By Sam Draddy

John Morris Russell conducts the NOI Philharmonic’s performance of “Cinematic Soundscapes” on May 28.
Courtesy of David Andrews

The National Orchestral Institute + Festival (NOI+F) returned to The Clarice Center Smith Performing Arts Center at the University of Maryland (UMD) on May 28 with their “Cinematic Soundscapes.” Conductor John Morris Russell led the ensemble through nine different musical arrangements, including pieces from films such as “Lincoln,” “West Side Story,” and “Harry Potter and the Sorcerer’s Stone.” 

As the crowd settled into their seats, the orchestra warmed up on stage, filling the Dekelboum Concert Hall with music before the show even began, instantly grabbing the audience’s attention. Russell began each piece with an in-depth analysis of the stories behind the music and the emotions those stories intended to instill in listeners.  

The first half of the program celebrated the music’s golden age in Hollywood films, and the second half was devoted to the music of Hollywood today. The longest performance of the night was a piece titled “Symphonic Dances,” written by Leonard Bernstein, from the film “West Side Story.” The orchestra captivated the audience during this nearly 30-minute, musically exuberant portion of the show. The crowd favorites seemed to be “Hedwig’s Theme” and “Harry’s Wondrous World,” both written by John Williams, from the film “Harry Potter and the Sorcerer’s Stone.” Some spectators were audibly excited when pianist Ying-Shan Su, an alumnus of the University of Maryland School of Music, played the famous opening notes of “Hedwig’s Theme.” Watching members of the orchestra play throughout the evening was a spectacle in itself.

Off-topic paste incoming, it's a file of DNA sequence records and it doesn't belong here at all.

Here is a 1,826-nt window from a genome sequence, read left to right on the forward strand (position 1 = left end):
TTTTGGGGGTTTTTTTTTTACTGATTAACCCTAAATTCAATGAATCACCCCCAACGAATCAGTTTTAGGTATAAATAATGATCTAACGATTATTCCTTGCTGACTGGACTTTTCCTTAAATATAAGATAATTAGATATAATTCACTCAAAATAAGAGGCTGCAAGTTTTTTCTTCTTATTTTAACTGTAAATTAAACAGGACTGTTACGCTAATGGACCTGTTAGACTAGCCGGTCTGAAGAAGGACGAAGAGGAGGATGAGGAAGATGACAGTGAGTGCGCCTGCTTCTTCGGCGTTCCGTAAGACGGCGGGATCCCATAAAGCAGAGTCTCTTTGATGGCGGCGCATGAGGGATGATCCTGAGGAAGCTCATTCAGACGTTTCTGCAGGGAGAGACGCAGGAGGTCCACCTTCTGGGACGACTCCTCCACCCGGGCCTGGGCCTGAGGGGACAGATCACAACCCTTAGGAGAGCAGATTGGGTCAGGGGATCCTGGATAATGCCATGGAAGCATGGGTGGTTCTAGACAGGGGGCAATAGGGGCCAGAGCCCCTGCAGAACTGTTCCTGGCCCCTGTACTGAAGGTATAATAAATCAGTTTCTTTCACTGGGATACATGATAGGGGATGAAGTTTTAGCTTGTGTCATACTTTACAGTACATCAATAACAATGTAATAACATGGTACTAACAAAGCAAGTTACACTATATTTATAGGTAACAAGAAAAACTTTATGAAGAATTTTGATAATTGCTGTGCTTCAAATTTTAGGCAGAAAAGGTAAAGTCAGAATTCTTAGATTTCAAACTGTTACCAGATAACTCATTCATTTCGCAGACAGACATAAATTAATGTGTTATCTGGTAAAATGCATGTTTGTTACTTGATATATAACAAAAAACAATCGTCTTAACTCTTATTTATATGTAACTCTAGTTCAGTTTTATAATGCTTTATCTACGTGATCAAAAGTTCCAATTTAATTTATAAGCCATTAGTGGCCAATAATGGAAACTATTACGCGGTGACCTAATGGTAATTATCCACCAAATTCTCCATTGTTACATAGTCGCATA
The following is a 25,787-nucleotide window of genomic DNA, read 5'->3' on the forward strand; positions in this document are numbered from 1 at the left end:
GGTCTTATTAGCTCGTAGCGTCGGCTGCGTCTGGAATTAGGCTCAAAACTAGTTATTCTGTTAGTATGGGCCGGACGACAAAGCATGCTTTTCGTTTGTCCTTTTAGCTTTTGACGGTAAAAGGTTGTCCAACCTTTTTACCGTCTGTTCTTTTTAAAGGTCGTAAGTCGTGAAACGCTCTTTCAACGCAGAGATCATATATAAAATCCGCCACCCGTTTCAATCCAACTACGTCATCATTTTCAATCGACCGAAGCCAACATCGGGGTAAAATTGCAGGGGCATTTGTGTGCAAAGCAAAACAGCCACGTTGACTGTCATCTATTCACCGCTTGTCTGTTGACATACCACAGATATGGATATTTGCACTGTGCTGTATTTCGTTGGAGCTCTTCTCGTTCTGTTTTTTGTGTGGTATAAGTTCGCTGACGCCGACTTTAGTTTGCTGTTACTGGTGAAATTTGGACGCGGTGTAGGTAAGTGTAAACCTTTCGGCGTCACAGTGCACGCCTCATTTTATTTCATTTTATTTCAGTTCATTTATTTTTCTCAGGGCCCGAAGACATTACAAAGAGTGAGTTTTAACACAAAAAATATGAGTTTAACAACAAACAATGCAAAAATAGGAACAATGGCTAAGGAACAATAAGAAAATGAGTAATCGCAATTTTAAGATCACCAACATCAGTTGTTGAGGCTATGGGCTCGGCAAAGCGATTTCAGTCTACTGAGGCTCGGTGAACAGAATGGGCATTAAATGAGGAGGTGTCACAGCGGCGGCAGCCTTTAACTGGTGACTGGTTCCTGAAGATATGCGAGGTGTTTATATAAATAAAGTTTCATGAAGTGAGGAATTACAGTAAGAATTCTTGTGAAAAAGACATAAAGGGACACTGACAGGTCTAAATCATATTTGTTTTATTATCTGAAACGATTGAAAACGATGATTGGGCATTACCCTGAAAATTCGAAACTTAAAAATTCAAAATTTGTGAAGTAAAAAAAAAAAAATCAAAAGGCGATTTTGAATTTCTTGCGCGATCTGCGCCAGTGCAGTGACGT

The university’s NOI+F brings together aspiring orchestral musicians from across the country for a month of dynamic music-making and professional exploration, as described on The Clarice Smith Performing Arts Center’s website. In addition to offering musical performances, the NOI+F gives the public a chance to observe open rehearsals and masterclasses, and also attend film screenings. Russell described the festival as an extraordinary celebration of great music-making and beauty in our society, confirming that we always need more of both. 

Richard Scerbo, the director of the NOI+F, noted that these are some of the best orchestral performances you can hear in the Washington D.C. area. Many of the orchestra members are students playing these pieces for the first time, which brings an energy and excitement to the performance that is different from other concerts. During each year’s festival, the NOI+F releases an album; the 2019 album, which was recorded under Scerbo’s leadership, was nominated for a Grammy Award.  As Scerbo noted, “Here is a student orchestra nominated for a Grammy against the Boston Symphony, San Francisco Symphony, and other major orchestras. It was really quite thrilling.” 

The NOI+F will feature performances throughout the month of June. The festival ends on June 25. The schedule and details on how to attend can be found at theclarice.umd.edu